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Vancouver dog owner slapped with $250 fine for leaving pets in hot car

Click to play video: 'A warning to those who continue to leave their dogs in their cars' A warning to those who continue to leave their dogs in their cars
WATCH: (Aired July 29, 2017) A warning to those who continue to leave their dogs in their cars – Jul 29, 2017

It appears some people still need to find out the hard way that locking dogs inside hot cars is not OK.

Vancouver police said officers were called to a parking lot near Vanier Park around 4 p.m. Saturday for reports of two dogs inside a car.

The dogs were showing signs of distress, police said, and the windows weren’t left open.

READ MORE: It’s not even summer yet, and the BC SPCA has already seen 400 reports of pets in hot cars

Officers were forced to rescue the pair of pooches and gave them water to cool off.

“They were quite friendly little guys once they cooled off,” Sgt. Sandra Glendinning said in an email.

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Once the owner returned to the vehicle, police issued a $250 ticket “and a lecture on pet ownership,” according to a tweet from Glendinning.

The ticket was issued for “enclosing dog without air ventilation and high temperature.”

Temperatures Saturday afternoon reached a high of 21 degrees, according to Environment Canada data.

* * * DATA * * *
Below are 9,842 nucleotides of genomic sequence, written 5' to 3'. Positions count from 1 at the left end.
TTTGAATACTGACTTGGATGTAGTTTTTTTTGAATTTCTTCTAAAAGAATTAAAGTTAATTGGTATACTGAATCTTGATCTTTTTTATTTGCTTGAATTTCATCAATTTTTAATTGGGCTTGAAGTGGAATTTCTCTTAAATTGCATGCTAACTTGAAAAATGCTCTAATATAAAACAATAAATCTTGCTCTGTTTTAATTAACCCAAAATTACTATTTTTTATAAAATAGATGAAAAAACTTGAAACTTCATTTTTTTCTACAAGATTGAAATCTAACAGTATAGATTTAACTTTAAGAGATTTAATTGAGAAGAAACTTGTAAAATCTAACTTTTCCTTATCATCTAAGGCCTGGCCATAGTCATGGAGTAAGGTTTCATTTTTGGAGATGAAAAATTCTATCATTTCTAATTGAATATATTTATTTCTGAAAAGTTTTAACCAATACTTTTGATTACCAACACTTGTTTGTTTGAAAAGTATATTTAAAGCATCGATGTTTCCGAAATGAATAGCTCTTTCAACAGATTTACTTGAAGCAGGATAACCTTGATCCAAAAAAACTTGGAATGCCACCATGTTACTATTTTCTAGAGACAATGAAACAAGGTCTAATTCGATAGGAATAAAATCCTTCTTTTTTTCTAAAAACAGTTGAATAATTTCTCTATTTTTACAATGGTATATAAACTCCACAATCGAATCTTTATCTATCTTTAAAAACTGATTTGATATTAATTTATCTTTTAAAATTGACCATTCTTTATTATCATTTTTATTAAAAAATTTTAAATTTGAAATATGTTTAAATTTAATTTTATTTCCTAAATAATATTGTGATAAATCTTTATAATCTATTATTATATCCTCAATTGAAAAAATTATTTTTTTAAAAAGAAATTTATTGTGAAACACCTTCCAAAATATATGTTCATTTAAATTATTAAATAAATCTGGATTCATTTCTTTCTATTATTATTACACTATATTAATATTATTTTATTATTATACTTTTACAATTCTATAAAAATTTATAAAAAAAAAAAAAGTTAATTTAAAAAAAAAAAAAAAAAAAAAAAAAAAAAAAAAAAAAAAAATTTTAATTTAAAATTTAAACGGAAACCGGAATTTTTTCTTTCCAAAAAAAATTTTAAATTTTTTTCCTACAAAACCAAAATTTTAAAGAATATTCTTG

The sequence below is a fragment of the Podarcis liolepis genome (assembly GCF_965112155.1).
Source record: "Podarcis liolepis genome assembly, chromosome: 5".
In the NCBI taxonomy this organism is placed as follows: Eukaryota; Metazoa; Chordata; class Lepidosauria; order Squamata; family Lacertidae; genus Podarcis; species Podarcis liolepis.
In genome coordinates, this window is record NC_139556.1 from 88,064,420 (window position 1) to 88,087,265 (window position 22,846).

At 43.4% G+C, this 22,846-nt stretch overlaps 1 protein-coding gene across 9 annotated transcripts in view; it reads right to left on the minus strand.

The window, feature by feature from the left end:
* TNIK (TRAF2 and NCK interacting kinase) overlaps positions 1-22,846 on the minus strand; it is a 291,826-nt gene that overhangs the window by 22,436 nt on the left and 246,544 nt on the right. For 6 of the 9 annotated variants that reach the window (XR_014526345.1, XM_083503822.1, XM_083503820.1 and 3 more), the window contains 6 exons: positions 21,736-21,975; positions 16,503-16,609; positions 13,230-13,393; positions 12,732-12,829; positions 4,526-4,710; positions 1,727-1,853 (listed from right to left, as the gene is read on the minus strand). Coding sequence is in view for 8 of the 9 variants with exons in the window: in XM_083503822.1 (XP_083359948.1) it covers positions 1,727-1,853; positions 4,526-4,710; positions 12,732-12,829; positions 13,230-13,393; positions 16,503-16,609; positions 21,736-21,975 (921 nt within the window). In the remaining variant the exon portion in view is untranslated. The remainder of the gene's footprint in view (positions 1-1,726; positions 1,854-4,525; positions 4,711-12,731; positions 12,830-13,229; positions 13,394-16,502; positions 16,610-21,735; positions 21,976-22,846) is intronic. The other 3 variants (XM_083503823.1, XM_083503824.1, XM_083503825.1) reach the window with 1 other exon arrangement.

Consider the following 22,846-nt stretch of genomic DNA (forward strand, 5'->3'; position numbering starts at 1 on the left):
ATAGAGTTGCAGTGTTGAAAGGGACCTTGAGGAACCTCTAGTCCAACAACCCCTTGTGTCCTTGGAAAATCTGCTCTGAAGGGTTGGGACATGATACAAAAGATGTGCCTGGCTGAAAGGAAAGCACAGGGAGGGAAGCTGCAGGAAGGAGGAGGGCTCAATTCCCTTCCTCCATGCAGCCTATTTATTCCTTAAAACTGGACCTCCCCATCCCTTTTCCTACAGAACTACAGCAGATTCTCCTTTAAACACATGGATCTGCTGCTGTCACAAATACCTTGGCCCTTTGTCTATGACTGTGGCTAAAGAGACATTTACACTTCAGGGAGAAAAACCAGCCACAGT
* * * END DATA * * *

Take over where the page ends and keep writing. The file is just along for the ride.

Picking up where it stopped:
WATCH: (Aired Aug. 17, 2017) Dog left in hot car in Squamish parking lot returned to owners

Click to play video: 'Dog left in hot car in Squamish parking lot returned to owners' Dog left in hot car in Squamish parking lot returned to owners
Dog left in hot car in Squamish parking lot returned to owners – Aug 17, 2017

Police said the BC SPCA normally responds to calls of animals in hot cars, but staff were not available and officers had to take over.

The SPCA says it only takes minutes for a car to heat up enough to become dangerous and even fatal to a dog left inside. That’s even if the car is parked in the shade with the windows open.

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READ MORE: Why you shouldn’t smash the window when you see a dog in a hot car

Dogs can’t release heat through sweat like humans, experts say, and panting becomes less and less effective as the car heats up.

The small sweat glands inside their paws also aren’t enough to properly cool them down.

The SPCA wants people to call their hotline and alert staff to the situation, along with a licence plate number and vehicle description. Do not break the car window yourself, they warn.

The best thing to do, police and the SPCA say, is to simply leave dogs and other pets at home.

—With files from Kristen Robinson

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